IODSKongsberg Defence Australia has announced the achievement of a critical milestone for Project LAND 19 Phase 7B, successfully delivering the final Fire Distribution Centre (FDC) for the National Advanced Surface to Air Missile Systems (NASAMS). The final FDC delivery to Raytheon Australia was the last of the major end items provided by KONGSBERG under the project. As part of this project, Kongsberg Defence Australia has supported Kongsberg Defence and Aerospace (KDA) and prime contractor, Raytheon Australia, to deliver the new Short-Range Ground-Based Air Defence capability to the Australian Army.

NASAMS is a state-of-the-art weapons system produced by Raytheon Technologies and KONGSBERG that is in service with, or under delivery to, 13 nations. The most recent customer for NASAMS is Ukraine where it is currently deployed. The system enables the Australian Army to quickly detect, engage, and destroy aircraft, unmanned aerial vehicles, and cruise missile threats.

This milestone was recognised by KONGSBERG and Raytheon Australia personnel at a recent event at the Raytheon Australia Centre for Joint Integration in the company of KDA’s Mr Kjetil Myhra, Executive Vice President Defence Systems, and Mr Michael Ward, Managing Director Raytheon Australia. Other attendees included members from 16 Regiment Royal Australian Artillery, Capability Acquisition and Sustainment Group, Army Headquarters, and local supplier partners REDARC Defence and Space, Daronmont Technologies, Defence Coating Systems, Milspec Manufacturing and Eylex.

Kongsberg Defence Australia’s General Manager, John Fry is proud of the collaboration between KONGSBERG, Raytheon Australia, and CEA Technologies on this program, all working closely to deliver a transformational Ground Based Air Defence System to the Australian Army. “This final delivery marks the end of the NASAMS production activities for Army. Amidst the COVID-19 pandemic, we successfully established the only NASAMS production capability outside of Norway. This was enabled through the dedicated support of KDA and the development of productive relationships with our local suppliers. Together, we have greatly contributed to the delivery of a world-class and combat proven integrated air and missile defence system for Australia. As we have seen in Ukraine, NASAMS has saved countless lives and protected critical infrastructure from endless Russian cruise missile and drone attacks. It makes us proud knowing we are delivering this capability to the Australian Army,” Fry said.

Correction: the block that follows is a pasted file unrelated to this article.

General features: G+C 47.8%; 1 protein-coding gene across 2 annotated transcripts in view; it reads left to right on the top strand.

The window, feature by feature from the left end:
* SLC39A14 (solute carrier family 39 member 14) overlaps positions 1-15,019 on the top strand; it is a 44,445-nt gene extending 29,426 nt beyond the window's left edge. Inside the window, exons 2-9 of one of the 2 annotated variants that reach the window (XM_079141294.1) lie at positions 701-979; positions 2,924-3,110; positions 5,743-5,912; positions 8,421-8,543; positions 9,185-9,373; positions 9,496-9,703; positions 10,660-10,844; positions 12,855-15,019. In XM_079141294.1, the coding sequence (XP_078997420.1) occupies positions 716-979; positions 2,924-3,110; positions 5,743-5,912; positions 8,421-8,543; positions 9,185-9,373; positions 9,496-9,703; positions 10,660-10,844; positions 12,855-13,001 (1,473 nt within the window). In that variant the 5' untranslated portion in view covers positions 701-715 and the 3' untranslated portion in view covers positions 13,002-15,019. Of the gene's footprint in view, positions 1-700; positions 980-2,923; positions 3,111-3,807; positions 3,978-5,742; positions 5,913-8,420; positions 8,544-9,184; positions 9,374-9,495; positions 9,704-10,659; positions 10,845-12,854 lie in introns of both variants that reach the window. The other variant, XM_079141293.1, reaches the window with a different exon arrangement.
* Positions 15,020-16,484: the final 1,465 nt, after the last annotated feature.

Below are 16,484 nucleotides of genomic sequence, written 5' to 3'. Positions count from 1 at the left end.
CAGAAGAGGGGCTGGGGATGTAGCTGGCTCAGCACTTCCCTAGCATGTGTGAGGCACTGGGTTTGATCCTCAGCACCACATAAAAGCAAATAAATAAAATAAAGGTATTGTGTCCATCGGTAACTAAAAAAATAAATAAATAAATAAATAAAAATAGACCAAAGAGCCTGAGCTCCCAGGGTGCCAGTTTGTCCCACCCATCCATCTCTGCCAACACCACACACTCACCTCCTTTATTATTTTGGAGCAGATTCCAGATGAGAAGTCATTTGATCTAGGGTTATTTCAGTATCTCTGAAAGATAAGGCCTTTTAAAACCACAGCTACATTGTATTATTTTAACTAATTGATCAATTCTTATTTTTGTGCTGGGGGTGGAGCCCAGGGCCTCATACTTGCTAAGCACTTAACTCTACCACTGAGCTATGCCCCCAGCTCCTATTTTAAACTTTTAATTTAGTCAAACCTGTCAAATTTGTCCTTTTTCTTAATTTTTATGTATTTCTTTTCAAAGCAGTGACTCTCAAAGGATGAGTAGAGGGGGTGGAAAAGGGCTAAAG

“The NASAMS configuration delivered to Army provides significant opportunity for further growth to address an even greater portion of an evolving threat spectrum. “As we now move into the sustainment phase, we look forward to continuing to support KDA, Raytheon Australia, CEA Technologies, and Army in the operation and ongoing development of this very important capability,” Fry said. “The NASAMS configuration delivered to Army provides significant opportunity for further growth to address an even greater portion of an evolving threat spectrum. “As we now move into the sustainment phase, we look forward to continuing to support KDA, Raytheon Australia, CEA Technologies, and Army in the operation and ongoing development of this very important capability.”

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2 COMMENTS

  1. Is this another missed opportunity? KDA has finished but no word from Gov on ordering any more, this contract covered 6 system’s didn’t it? Combined with deathly silence in Gov’s big plans about AIR 6502 MRGBAD system for RAAF, even when the world is said to be heading to more trouble. We are again left with big ugly obvious holes in our countries Swiss cheese defence plans. At least should have acquired more NASAMS to help cover for lost MRGBAD sam systems.

    • The IIP is completely distorting Australia’s force structure. During the next 10 years the RAN will receive 38% of the acquisition budget – more than Land (15%); Air (14%) and Cyber (7%) combined. People should understand that over the next decade there is no planned new capability other than the promise of nuclear-powered submarines and the somewhat greater certainty of General Purpose Frigates. Why anyone in the government – or within Defence itself – thinks this is a good idea is unknown.

      To respond to your specific concern: yes, one of the big casualties is ground based air defence and the 6500 series of projects, which have been lumped together.

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